Create Site Collections in SharePoint Online using CSOM

This week I’m working with a customer that wants their users to be able to create site collections in SharePoint Online. Below is a step-by-step guide how this can be done using the Client Side Object Model in SharePoint 2013.

UPDATE 2014-01-15: Registering a


The example application is created on my Windows 8 desktop computer without SharePoint 2013 installed. The following applications are required:

  • Visual Studio 2012
  • Microsoft Office Developer Tools for Visual Studio 2012
  • SharePoint Online Management Shell

Create a Client Application

In this example I’ve created a simple console application but it might as well be a service running in Azure or any other .NET application. Start by creating a Windows console application and add assembly references to:

  • Microsoft.SharePoint.Client.dll
  • Microsoft.SharePoint.Client.Runtime.dll
  • Microsoft.Online.SharePoint.Client.Tenant.dll

The assemblies can be found here: C:Program FilesSharePoint Online Management ShellMicrosoft.Online.SharePoint.PowerShell.

Add TokenHelper Class

To make it easier for developers Microsoft has created a helper class used for OAuth communication with SharePoint. This example aslo uses this class and it can be included by creating a new App for SharePoint (provider or autohosted) in Visual Studio project and then copying the TokenHelper.cs file into the console application. Change the namespace in the class to match the console applications namespace. The class requires references to the following assemblies:

  • System.Web.dll
  • System.ServiceModel.dll
  • System.IdentityModel.dll
  • System.Web.Extensions.dll
  • Microsoft.IdentityModel.dll
  • Microsoft.IdentityModel.Extensions.dll

Add the Code

Start by adding these two using statements to Program.cs:

[code lang=”csharp”]
using Microsoft.Online.SharePoint.TenantAdministration;
using Microsoft.SharePoint.Client;

Then simply add the following code inside the Main-method:

[code lang=”csharp”]

var SHAREPOINT_PID = "00000003-0000-0ff1-ce00-000000000000"; // SharePoint constant
var tenantAdminUri = new Uri("https://<TENANT>");
var token = TokenHelper.GetAppOnlyAccessToken(SHAREPOINT_PID, tenantAdminUri.Authority, null).AccessToken;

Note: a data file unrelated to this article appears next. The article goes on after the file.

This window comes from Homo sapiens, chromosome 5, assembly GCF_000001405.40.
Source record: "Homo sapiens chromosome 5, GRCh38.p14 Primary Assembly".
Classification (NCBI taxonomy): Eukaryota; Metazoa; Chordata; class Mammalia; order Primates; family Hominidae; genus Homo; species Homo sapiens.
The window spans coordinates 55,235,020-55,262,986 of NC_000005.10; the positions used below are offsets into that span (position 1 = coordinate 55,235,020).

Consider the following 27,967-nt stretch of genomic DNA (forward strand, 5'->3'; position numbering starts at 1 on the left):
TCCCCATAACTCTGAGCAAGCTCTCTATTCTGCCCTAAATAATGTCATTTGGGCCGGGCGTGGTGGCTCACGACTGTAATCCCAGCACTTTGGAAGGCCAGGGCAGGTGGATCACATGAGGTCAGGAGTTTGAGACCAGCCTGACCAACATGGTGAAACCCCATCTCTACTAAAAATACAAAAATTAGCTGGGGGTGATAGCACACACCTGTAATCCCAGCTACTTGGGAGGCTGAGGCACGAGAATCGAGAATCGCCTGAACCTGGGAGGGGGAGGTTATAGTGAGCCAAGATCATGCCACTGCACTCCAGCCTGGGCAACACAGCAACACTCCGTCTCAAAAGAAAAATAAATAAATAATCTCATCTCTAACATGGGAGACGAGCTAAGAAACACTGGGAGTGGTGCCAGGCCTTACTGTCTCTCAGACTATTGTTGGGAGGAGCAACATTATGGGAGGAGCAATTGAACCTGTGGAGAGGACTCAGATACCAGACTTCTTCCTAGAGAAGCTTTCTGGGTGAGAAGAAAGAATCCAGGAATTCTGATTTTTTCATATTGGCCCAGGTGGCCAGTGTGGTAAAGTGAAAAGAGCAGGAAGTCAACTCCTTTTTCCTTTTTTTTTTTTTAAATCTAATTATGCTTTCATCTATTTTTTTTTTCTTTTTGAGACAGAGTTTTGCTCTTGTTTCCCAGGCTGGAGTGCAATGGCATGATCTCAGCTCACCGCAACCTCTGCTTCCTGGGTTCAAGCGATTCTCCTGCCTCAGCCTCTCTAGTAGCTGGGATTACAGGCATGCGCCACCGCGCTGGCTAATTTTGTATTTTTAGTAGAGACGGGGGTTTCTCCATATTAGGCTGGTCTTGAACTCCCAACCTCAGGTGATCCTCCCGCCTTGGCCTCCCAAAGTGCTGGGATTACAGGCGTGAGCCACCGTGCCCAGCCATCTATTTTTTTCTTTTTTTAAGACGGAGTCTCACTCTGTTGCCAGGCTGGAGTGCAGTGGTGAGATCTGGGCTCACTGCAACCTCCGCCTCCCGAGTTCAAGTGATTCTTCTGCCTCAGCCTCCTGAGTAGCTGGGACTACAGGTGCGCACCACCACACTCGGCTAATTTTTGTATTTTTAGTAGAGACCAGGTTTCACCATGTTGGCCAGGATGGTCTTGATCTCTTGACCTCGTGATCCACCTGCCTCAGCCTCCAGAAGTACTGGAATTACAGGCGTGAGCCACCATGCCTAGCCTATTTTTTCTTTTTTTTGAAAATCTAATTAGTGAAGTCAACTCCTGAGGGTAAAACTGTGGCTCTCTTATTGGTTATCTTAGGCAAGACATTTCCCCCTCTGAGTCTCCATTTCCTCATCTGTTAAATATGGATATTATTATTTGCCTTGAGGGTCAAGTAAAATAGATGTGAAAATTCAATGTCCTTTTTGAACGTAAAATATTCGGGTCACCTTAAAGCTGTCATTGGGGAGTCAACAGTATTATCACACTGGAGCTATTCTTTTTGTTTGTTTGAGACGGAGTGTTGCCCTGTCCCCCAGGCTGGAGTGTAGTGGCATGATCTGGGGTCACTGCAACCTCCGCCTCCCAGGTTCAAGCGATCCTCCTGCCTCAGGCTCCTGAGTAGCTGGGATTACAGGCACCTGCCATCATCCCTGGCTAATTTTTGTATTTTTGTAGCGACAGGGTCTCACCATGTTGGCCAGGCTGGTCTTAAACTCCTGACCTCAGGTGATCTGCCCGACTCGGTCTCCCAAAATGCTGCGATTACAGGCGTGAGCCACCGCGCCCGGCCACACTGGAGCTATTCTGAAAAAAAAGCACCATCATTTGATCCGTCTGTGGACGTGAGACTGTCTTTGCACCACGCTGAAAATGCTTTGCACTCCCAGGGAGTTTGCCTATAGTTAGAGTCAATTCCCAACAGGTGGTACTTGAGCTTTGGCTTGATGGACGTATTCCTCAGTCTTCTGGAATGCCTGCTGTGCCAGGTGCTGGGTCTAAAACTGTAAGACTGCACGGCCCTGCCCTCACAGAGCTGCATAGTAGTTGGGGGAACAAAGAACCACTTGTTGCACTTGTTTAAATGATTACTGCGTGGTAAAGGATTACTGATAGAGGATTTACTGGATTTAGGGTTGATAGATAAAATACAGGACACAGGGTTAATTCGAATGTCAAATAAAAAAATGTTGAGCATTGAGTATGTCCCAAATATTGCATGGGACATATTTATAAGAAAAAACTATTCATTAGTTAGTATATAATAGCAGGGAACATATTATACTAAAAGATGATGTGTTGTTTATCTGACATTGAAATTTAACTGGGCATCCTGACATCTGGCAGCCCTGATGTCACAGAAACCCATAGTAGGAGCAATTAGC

using (var context = TokenHelper.GetClientContextWithAccessToken(tenantAdminUri.ToString(), token))
var tenant = new Tenant(context);
var properties = new SiteCreationProperties()
Url = "https://<TENANT>",
Owner = "<USER>@<TENANT>",
Template = "STS#0",
StorageMaximumLevel = 1000,
UserCodeMaximumLevel = 300



All occurences of <TENANT> should be replaced with your real tenant name and also <USER> should be replaced with the username of whoever is going to be the owner of the site collection.

Register the Application in SharePoint Online

For this to work the application must be registered in your Office 365 tenant and also given tenant permissions. To do this first navigate to https://<TENANT> Click on the buttons to generate an App Id and an App Secret. Fill in a Title, App Domain and Redirect URI and click on the Create button. You will be taken to a summery page. Copy the App Id and App Secret values because you will be needing them later.

Next you need to give the application tenancy permission. This can be done by going to https://<TENTANT> Fill in your App Id and hit Lookup. Now paste the following XML in Permission Request XML and click Create:

[code lang=”xml”]
<AppPermissionRequests AllowAppOnlyPolicy="true">
<AppPermissionRequest Scope="http://sharepoint/content/tenant" Right="FullControl" />

You will be taken to a summary page saying that this application requires full control of all site collections, access basic user information and share its permission with other users. Click Trust it.

Finally you need to find out the app realm. Navigate to https://<TENANT> Identify the row with your registered application and look at the App Identifier column. The unique identifier after the @-sign in the App Identifier is the app realm. Copy the realm (not the whole App Identifier just the last part after the @-sign).